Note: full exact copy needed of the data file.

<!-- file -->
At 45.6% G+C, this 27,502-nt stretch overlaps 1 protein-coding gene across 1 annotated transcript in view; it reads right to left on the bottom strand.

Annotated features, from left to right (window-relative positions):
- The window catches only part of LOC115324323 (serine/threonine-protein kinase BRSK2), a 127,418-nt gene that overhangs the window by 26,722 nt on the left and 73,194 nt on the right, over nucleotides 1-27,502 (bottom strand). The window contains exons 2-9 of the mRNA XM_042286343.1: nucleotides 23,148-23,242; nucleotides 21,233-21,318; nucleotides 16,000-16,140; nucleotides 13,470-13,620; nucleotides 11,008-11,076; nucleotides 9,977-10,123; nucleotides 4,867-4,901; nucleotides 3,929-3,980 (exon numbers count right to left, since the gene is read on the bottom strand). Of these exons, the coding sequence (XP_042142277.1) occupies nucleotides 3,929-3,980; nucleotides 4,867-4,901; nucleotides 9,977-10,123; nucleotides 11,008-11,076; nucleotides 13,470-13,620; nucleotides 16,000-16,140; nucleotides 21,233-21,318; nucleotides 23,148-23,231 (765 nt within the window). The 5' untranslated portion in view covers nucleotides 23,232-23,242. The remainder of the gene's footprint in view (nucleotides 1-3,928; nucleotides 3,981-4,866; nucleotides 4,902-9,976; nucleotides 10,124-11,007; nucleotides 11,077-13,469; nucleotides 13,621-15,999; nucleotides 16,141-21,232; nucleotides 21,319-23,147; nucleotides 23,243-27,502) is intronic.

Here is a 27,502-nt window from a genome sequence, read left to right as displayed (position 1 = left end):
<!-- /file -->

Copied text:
At 45.6% G+C, this 27,502-nt stretch overlaps 1 protein-coding gene across 1 annotated transcript in view; it reads right to left on the bottom strand.

Annotated features, from left to right (window-relative positions):
- The window catches only part of LOC115324323 (serine/threonine-protein kinase BRSK2), a 127,418-nt gene that overhangs the window by 26,722 nt on the left and 73,194 nt on the right, over nucleotides 1-27,502 (bottom strand). The window contains exons 2-9 of the mRNA XM_042286343.1: nucleotides 23,148-23,242; nucleotides 21,233-21,318; nucleotides 16,000-16,140; nucleotides 13,470-13,620; nucleotides 11,008-11,076; nucleotides 9,977-10,123; nucleotides 4,867-4,901; nucleotides 3,929-3,980 (exon numbers count right to left, since the gene is read on the bottom strand). Of these exons, the coding sequence (XP_042142277.1) occupies nucleotides 3,929-3,980; nucleotides 4,867-4,901; nucleotides 9,977-10,123; nucleotides 11,008-11,076; nucleotides 13,470-13,620; nucleotides 16,000-16,140; nucleotides 21,233-21,318; nucleotides 23,148-23,231 (765 nt within the window). The 5' untranslated portion in view covers nucleotides 23,232-23,242. The remainder of the gene's footprint in view (nucleotides 1-3,928; nucleotides 3,981-4,866; nucleotides 4,902-9,976; nucleotides 10,124-11,007; nucleotides 11,077-13,469; nucleotides 13,621-15,999; nucleotides 16,141-21,232; nucleotides 21,319-23,147; nucleotides 23,243-27,502) is intronic.

Here is a 27,502-nt window from a genome sequence, read left to right as displayed (position 1 = left end):